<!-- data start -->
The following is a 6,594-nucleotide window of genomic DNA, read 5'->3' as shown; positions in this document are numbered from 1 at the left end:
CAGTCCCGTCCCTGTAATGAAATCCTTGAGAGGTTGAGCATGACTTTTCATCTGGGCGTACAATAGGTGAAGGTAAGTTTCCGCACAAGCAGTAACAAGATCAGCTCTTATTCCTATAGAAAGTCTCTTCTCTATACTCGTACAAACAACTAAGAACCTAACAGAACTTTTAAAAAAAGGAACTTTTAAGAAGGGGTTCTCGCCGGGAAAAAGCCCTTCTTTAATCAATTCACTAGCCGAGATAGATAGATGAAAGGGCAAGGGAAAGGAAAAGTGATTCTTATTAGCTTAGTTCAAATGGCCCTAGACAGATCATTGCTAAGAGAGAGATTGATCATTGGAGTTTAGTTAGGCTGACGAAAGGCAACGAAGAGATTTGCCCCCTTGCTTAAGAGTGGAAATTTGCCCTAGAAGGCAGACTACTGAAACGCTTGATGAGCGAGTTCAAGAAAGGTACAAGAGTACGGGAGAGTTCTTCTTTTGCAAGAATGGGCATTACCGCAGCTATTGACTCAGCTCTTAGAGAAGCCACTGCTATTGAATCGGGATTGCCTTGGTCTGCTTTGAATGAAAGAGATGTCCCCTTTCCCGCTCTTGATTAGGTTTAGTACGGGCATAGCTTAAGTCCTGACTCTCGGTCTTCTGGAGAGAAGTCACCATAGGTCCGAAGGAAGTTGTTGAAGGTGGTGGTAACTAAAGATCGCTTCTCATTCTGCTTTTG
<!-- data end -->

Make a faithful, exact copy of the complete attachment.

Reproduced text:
The following is a 6,594-nucleotide window of genomic DNA, read 5'->3' as shown; positions in this document are numbered from 1 at the left end:
CAGTCCCGTCCCTGTAATGAAATCCTTGAGAGGTTGAGCATGACTTTTCATCTGGGCGTACAATAGGTGAAGGTAAGTTTCCGCACAAGCAGTAACAAGATCAGCTCTTATTCCTATAGAAAGTCTCTTCTCTATACTCGTACAAACAACTAAGAACCTAACAGAACTTTTAAAAAAAGGAACTTTTAAGAAGGGGTTCTCGCCGGGAAAAAGCCCTTCTTTAATCAATTCACTAGCCGAGATAGATAGATGAAAGGGCAAGGGAAAGGAAAAGTGATTCTTATTAGCTTAGTTCAAATGGCCCTAGACAGATCATTGCTAAGAGAGAGATTGATCATTGGAGTTTAGTTAGGCTGACGAAAGGCAACGAAGAGATTTGCCCCCTTGCTTAAGAGTGGAAATTTGCCCTAGAAGGCAGACTACTGAAACGCTTGATGAGCGAGTTCAAGAAAGGTACAAGAGTACGGGAGAGTTCTTCTTTTGCAAGAATGGGCATTACCGCAGCTATTGACTCAGCTCTTAGAGAAGCCACTGCTATTGAATCGGGATTGCCTTGGTCTGCTTTGAATGAAAGAGATGTCCCCTTTCCCGCTCTTGATTAGGTTTAGTACGGGCATAGCTTAAGTCCTGACTCTCGGTCTTCTGGAGAGAAGTCACCATAGGTCCGAAGGAAGTTGTTGAAGGTGGTGGTAACTAAAGATCGCTTCTCATTCTGCTTTTG